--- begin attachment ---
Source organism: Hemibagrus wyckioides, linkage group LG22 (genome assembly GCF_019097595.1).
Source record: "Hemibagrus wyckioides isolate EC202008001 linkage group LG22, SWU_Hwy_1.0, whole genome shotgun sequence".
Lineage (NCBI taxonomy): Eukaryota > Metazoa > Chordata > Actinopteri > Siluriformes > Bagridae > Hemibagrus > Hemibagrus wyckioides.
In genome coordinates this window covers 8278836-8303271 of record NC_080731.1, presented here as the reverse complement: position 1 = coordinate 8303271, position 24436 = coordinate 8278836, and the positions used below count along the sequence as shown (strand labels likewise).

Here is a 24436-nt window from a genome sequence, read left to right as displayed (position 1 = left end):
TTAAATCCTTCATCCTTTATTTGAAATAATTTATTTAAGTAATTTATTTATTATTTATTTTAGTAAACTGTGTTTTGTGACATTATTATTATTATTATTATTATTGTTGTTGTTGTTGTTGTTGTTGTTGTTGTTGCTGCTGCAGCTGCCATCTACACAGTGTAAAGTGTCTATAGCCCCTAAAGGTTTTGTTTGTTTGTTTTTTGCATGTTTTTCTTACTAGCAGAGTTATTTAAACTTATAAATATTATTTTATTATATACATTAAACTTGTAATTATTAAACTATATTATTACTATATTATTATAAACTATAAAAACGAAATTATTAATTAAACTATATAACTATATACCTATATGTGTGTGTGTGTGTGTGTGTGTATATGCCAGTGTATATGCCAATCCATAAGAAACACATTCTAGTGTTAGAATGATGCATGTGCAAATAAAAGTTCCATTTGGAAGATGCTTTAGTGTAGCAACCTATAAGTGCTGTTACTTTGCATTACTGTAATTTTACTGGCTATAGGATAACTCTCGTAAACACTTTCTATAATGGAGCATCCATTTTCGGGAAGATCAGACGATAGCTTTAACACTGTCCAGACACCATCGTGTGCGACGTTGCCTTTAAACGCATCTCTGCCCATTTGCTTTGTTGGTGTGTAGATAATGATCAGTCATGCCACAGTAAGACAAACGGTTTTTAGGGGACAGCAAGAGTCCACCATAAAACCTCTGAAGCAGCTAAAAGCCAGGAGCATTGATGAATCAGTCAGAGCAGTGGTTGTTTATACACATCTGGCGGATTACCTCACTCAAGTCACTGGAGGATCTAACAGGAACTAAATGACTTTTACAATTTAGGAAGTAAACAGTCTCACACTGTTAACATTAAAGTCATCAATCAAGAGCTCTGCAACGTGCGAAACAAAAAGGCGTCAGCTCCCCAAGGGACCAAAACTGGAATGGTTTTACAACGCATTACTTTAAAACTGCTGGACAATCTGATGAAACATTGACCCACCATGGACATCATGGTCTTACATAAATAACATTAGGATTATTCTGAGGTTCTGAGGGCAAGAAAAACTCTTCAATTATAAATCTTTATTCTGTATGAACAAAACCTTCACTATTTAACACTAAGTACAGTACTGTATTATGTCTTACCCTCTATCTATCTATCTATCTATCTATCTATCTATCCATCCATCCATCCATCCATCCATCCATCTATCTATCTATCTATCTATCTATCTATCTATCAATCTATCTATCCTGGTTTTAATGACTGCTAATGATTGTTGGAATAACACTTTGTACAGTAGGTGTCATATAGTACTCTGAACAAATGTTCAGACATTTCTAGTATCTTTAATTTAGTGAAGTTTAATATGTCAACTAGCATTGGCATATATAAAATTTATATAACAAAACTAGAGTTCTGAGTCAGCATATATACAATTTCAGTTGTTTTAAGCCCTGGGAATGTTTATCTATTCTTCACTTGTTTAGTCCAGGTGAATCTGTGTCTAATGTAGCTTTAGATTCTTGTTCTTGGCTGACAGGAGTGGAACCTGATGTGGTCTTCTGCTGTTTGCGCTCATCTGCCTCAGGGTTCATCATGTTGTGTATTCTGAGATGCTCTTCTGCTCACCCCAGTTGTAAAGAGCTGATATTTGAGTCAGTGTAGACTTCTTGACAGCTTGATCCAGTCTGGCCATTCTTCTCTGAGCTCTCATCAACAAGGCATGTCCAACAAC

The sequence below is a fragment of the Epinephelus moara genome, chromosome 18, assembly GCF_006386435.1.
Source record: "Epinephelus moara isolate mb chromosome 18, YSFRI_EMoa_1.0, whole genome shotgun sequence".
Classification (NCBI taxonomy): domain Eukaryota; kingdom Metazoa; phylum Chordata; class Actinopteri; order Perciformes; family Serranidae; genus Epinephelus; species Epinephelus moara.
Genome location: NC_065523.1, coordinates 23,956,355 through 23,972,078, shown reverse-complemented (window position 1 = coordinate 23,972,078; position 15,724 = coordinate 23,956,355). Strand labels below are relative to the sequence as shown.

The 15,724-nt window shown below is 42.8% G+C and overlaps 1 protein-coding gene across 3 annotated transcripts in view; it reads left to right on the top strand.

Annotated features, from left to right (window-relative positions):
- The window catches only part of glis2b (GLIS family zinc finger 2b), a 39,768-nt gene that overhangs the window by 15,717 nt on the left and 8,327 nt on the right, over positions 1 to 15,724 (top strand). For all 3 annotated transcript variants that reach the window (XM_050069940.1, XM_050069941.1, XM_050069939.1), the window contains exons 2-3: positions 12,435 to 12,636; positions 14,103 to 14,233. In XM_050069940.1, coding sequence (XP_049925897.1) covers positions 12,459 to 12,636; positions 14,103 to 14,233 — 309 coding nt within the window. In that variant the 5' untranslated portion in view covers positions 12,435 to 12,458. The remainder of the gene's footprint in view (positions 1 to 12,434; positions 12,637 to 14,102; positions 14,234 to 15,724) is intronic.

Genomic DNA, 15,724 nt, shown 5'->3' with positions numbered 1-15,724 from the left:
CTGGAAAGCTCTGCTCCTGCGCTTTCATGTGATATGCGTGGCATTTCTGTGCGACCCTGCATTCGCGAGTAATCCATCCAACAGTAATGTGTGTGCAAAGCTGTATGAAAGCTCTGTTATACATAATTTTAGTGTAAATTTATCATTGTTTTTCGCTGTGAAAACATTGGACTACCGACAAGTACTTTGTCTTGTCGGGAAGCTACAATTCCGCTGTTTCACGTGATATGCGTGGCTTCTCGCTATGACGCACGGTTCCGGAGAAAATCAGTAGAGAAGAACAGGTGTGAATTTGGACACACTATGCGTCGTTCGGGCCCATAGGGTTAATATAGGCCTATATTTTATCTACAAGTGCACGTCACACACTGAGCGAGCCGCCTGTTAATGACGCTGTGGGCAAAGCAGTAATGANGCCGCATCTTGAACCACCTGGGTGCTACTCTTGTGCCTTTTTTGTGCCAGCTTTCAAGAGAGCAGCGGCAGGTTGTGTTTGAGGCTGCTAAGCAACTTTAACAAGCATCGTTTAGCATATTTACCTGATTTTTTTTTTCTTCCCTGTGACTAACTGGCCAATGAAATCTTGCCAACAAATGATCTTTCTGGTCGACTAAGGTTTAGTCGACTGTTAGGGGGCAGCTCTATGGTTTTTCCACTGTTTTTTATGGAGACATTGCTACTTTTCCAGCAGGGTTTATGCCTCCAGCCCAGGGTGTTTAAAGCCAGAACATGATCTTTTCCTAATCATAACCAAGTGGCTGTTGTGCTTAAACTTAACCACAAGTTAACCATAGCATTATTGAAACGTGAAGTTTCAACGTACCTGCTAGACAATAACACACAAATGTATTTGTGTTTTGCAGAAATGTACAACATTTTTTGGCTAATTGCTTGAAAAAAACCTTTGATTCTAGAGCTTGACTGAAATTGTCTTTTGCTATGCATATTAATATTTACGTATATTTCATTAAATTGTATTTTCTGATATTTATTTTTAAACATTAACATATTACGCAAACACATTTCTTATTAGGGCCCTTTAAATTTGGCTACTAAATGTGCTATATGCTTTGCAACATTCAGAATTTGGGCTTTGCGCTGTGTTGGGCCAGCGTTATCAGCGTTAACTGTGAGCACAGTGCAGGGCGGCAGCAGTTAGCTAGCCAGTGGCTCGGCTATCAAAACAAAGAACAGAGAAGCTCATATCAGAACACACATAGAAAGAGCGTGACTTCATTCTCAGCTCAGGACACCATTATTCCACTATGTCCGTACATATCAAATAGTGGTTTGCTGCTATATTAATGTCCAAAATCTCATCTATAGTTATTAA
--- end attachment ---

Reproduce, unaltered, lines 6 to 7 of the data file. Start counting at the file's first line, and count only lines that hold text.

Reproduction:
TTAAATCCTTCATCCTTTATTTGAAATAATTTATTTAAGTAATTTATTTATTATTTATTTTAGTAAACTGTGTTTTGTGACATTATTATTATTATTATTATTATTGTTGTTGTTGTTGTTGTTGTTGTTGTTGTTGCTGCTGCAGCTGCCATCTACACAGTGTAAAGTGTCTATAGCCCCTAAAGGTTTTGTTTGTTTGTTTTTTGCATGTTTTTCTTACTAGCAGAGTTATTTAAACTTATAAATATTATTTTATTATATACATTAAACTTGTAATTATTAAACTATATTATTACTATATTATTATAAACTATAAAAACGAAATTATTAATTAAACTATATAACTATATACCTATATGTGTGTGTGTGTGTGTGTGTGTATATGCCAGTGTATATGCCAATCCATAAGAAACACATTCTAGTGTTAGAATGATGCATGTGCAAATAAAAGTTCCATTTGGAAGATGCTTTAGTGTAGCAACCTATAAGTGCTGTTACTTTGCATTACTGTAATTTTACTGGCTATAGGATAACTCTCGTAAACACTTTCTATAATGGAGCATCCATTTTCGGGAAGATCAGACGATAGCTTTAACACTGTCCAGACACCATCGTGTGCGACGTTGCCTTTAAACGCATCTCTGCCCATTTGCTTTGTTGGTGTGTAGATAATGATCAGTCATGCCACAGTAAGACAAACGGTTTTTAGGGGACAGCAAGAGTCCACCATAAAACCTCTGAAGCAGCTAAAAGCCAGGAGCATTGATGAATCAGTCAGAGCAGTGGTTGTTTATACACATCTGGCGGATTACCTCACTCAAGTCACTGGAGGATCTAACAGGAACTAAATGACTTTTACAATTTAGGAAGTAAACAGTCTCACACTGTTAACATTAAAGTCATCAATCAAGAGCTCTGCAACGTGCGAAACAAAAAGGCGTCAGCTCCCCAAGGGACCAAAACTGGAATGGTTTTACAACGCATTACTTTAAAACTGCTGGACAATCTGATGAAACATTGACCCACCATGGACATCATGGTCTTACATAAATAACATTAGGATTATTCTGAGGTTCTGAGGGCAAGAAAAACTCTTCAATTATAAATCTTTATTCTGTATGAACAAAACCTTCACTATTTAACACTAAGTACAGTACTGTATTATGTCTTACCCTCTATCTATCTATCTATCTATCTATCTATCTATCCATCCATCCATCCATCCATCCATCCATCTATCTATCTATCTATCTATCTATCTATCTATCAATCTATCTATCCTGGTTTTAATGACTGCTAATGATTGTTGGAATAACACTTTGTACAGTAGGTGTCATATAGTACTCTGAACAAATGTTCAGACATTTCTAGTATCTTTAATTTAGTGAAGTTTAATATGTCAACTAGCATTGGCATATATAAAATTTATATAACAAAACTAGAGTTCTGAGTCAGCATATATACAATTTCAGTTGTTTTAAGCCCTGGGAATGTTTATCTATTCTTCACTTGTTTAGTCCAGGTGAATCTGTGTCTAATGTAGCTTTAGATTCTTGTTCTTGGCTGACAGGAGTGGAACCTGATGTGGTCTTCTGCTGTTTGCGCTCATCTGCCTCAGGGTTCATCATGTTGTGTATTCTGAGATGCTCTTCTGCTCACCCCAGTTGTAAAGAGCTGATATTTGAGTCAGTGTAGACTTCTTGACAGCTTGATCCAGTCTGGCCATTCTTCTCTGAGCTCTCATCAACAAGGCATGTCCAACAAC

The sequence below is a fragment of the Epinephelus moara genome, chromosome 18, assembly GCF_006386435.1.